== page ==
With the final Wasco County election results coming in just after 4 a.m., and a nearly 76 percent voter turnout, local results were a mirror opposite of statewide voting for president.
Wasco County voters favored Republican winner Donald J. Trump over Democratic challenger Hillary Clinton by 49 percent (5,721 votes) to 39 percent (4,634 votes). Statewide, those results flipped.
Trump won the national election, so far earning 279 electoral votes to Clinton’s 228. He is forecast to win 306 votes of the 270 needed to win, according to The New York Times.
Locally, Independent Gary Johnson got 5.7 percent of the local vote (665 votes) while Green party candidate Jill Stein got 1.9 percent, or 231 votes. Statewide, Johnson got 4 percent of the vote and Green 2 percent.
Voter turnout statewide was 72.8 percent.
While Democrat Kate Brown won election as Oregon governor, getting 50 percent of the vote, she only earned 43.1 percent in Wasco County (4,920 votes) with Republican Bud Pierce taking 50.5 percent of the county’s vote (5,761 votes.) Libertarian James Foster got 296 votes (2.6 percent) and Constitutional candidate Aaron Auer got 146 votes (1.3 percent).
Incumbent U.S. Senator Ron Wyden, a Democrat, won 55.5 percent of Wasco County’s vote (6,352 votes), mirroring the 56 percent he won statewide, while his main challenger, Republican Mark Callahan, got 35.2 percent of the local vote with 4,025 ballots cast. He got 33 percent of the vote statewide.
U.S. Rep. Greg Walden, a Republican representing the second congressional district, easily won re-election, and garnered 69 percent of the vote in Wasco County (7,817 votes), while Democratic challenger Jim Crary garnered 3,470 votes, for 30.6 percent of the vote locally. Districtwide, Walden performed even more strongly, getting 72 percent of the vote to Crary’s 27 percent.
State Rep. John Huffman, a Republican, easily won re-election to his 59th district seat, winning 67.9 percent of the vote locally (6,483 votes) to Democrat Tyler Gabriel’s 31.8 percent (3,037).
Districtwide, Huffman did even better, taking 69 percent of the vote to Gabriel’s 29 percent.
Republican State Sen. Ted Ferrioli retained his Dist. 30 seat with 60.7 percent of the local vote (5,821 votes) to challenger W. Mark Stringer’s 39 percent (3,746 votes.) Districtwide, Ferrioli took 70 percent of the vote to Stringer’s 29 percent.
Republican State Sen. Bill Hansell retained his Dist. 29 seat with 77.7 percent of the local vote, (785 votes) to Independent challenger Barbara Dickerson’s 21.8 percent of the vote (220 votes).
For secretary of state, Republican Dennis Richardson took 53.8 percent of the local vote, with 5,879 ballots cast, while Democrat Brad Avakian got 3,860 votes, or 35.3 percent of local ballots. Richardson won statewide also, getting 47 percent of the vote to Avakian’s 43 percent.
For state treasurer, local votes were the opposite of statewide results. While Democrat Tobias Read won the state election with 44 percent of the vote to Republican Jeff Gudman’s 41 percent, locally, Gudman won with 5,024 votes, (47 percent) to Read’s 3,968 (37.2 percent).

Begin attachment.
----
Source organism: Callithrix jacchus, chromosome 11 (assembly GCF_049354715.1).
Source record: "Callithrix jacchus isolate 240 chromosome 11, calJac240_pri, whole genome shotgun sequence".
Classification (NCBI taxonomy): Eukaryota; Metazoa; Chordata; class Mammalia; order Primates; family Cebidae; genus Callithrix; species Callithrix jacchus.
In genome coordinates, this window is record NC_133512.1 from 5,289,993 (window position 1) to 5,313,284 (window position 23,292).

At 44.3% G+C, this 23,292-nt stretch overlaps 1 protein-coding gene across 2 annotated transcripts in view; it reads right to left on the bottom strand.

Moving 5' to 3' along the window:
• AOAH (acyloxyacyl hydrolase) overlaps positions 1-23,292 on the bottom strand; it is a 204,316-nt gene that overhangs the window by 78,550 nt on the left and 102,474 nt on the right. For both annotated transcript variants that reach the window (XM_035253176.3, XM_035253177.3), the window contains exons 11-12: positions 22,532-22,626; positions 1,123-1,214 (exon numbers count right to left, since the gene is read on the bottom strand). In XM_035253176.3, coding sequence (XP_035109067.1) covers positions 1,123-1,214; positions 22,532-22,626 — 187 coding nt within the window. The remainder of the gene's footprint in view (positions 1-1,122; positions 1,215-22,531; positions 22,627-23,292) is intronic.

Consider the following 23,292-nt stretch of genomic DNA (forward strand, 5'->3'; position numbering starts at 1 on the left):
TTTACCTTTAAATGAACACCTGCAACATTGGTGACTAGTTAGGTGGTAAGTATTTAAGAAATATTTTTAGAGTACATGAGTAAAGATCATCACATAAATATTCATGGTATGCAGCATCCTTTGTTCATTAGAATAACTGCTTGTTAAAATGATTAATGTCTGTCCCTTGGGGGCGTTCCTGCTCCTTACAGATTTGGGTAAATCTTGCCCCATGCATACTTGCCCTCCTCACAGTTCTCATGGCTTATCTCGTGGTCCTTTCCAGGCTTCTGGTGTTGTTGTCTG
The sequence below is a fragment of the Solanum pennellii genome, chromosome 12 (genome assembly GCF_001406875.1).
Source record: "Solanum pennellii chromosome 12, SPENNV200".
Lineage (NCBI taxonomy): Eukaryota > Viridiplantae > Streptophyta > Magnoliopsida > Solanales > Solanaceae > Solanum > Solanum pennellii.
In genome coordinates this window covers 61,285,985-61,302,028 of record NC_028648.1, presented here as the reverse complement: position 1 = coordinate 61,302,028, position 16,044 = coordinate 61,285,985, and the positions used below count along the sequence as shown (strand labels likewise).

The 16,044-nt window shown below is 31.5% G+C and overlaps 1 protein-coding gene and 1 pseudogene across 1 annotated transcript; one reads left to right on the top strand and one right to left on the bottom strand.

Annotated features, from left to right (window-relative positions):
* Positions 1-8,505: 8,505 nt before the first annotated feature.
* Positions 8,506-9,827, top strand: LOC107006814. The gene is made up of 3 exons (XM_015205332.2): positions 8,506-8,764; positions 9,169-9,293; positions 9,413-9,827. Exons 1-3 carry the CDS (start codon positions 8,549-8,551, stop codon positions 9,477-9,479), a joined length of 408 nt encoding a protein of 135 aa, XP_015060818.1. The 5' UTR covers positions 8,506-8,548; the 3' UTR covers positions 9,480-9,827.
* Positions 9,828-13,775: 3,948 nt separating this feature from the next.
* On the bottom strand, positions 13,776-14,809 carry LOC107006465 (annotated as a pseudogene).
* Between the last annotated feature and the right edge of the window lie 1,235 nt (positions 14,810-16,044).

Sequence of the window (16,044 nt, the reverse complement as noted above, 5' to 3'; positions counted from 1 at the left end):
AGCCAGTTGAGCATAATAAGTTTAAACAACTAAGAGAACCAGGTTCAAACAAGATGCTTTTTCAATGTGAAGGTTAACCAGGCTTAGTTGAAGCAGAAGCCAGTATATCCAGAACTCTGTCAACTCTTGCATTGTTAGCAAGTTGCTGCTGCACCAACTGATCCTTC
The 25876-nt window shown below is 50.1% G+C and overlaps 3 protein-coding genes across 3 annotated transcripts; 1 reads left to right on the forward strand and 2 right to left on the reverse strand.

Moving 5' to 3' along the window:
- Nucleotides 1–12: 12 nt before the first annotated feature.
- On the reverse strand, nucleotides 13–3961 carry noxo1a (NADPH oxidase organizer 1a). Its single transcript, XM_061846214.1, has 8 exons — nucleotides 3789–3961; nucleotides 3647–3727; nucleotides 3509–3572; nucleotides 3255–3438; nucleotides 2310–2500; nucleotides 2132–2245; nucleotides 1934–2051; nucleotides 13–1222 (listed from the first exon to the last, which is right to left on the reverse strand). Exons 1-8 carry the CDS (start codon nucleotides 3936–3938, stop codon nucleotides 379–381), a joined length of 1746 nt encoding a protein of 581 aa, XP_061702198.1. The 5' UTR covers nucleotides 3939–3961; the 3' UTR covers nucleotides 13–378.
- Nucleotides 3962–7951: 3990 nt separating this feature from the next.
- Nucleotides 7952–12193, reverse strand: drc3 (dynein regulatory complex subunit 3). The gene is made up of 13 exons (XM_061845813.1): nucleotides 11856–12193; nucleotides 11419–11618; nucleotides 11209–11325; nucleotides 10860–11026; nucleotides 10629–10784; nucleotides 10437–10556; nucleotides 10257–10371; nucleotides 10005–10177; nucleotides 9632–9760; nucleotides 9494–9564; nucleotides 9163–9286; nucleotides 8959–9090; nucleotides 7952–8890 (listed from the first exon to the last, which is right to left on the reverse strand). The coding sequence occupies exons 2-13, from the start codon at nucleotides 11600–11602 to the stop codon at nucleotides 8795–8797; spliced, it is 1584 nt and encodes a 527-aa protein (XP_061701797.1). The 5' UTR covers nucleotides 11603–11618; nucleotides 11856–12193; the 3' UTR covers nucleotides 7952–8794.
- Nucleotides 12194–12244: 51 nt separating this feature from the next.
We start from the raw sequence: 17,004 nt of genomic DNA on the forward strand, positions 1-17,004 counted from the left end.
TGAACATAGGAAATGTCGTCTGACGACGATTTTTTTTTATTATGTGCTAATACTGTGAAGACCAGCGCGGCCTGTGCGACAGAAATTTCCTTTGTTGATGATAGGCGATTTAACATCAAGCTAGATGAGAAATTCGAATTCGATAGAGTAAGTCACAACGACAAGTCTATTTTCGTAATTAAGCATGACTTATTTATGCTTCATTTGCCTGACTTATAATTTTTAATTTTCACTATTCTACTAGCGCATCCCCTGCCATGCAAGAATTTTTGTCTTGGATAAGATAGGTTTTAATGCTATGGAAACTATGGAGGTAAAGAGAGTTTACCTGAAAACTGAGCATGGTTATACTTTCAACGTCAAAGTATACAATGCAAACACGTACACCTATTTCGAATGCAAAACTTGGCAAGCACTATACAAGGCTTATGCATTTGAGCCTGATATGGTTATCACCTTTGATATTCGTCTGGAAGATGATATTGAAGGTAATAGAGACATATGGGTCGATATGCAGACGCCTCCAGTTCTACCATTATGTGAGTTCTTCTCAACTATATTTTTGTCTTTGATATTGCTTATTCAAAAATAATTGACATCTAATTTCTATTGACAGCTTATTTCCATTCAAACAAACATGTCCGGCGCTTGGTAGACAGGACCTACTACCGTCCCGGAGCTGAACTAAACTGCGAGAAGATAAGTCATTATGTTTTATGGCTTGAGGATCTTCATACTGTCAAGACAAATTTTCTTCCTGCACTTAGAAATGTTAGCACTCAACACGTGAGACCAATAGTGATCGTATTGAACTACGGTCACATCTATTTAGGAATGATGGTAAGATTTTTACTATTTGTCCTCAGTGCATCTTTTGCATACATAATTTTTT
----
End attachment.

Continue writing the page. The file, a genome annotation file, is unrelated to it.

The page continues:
State Attorney General Ellen Rosenblum, a Democrat, narrowly lost the local vote, 47.3 percent, (5,038 votes) to Republican challenger Daniel Zene Crowe, who had 48.9 percent, with 5,209 votes. Statewide, she easily won with 54 percent of the vote to Crowe’s 41 percent.
On statewide measures, Measure 97, which would tax gross receipts over $25 million on state corporations, was soundly defeated both locally and statewide. Locally, the no votes were 67.5 percent (7,774 votes) and yes votes were 32.5 percent (3,749 votes.) Statewide, it failed, with 59 percent voting no and 40 percent voting yes.
Measure 96, dedicating 1.5 percent of lottery funds to helping veterans, overwhelmingly passed locally and statewide. It garnered 84.6 percent of the local vote, (9,532 votes) with just 15.4 percent (1,734 votes) voting no. Statewide, it passed 83 percent to 16 percent.
Failing locally and statewide by a large margin was Measure 94, seeking to eliminate the mandatory retirement age of 75 for judges. Locally, it went down 67.9 percent (7,521 votes) to 32.1 percent (3,559 votes). Statewide, it went down 63 percent to 36 percent.
Measure 95, which allowed financial moves by universities to reduce financial risk, passed easily locally and statewide. It passed with a 68.2 percent margin locally, with 7,310 voting yes to 3,402, or 31.7 percent, voting no. Statewide it passed 70 percent to 29 percent.
Measure 98, requiring state funding for drop-out prevention, easily passed locally and statewide. In the county, it won with 64.2 percent of the vote (7,133 votes) with 35.8 percent (3,983) voting no. Statewide, it won 65 percent to 34 percent.
Measure 99, creating an outdoor school fund, also passed easily, with 61.9 percent of the vote (6,961 votes) in favor and 38.1 percent (4,285 votes) against. Statewide, the vote was 66 percent yes to 33 percent no.
Measure 100, banning the purchase or sale of certain wildlife parts, also easily passed locally and statewide. In the county, it passed 61.2 percent (6,678 votes) to 38.8 percent (4,237 votes.) Statewide, it passed 69 percent to 30 percent.
In Sherman County, Mike Smith’s write-in campaign to retain his county commissioner seat failed. Joe Dabulskis won with 62 percent of the vote, or 582 votes, to Smith’s 37 percent, or 351 votes.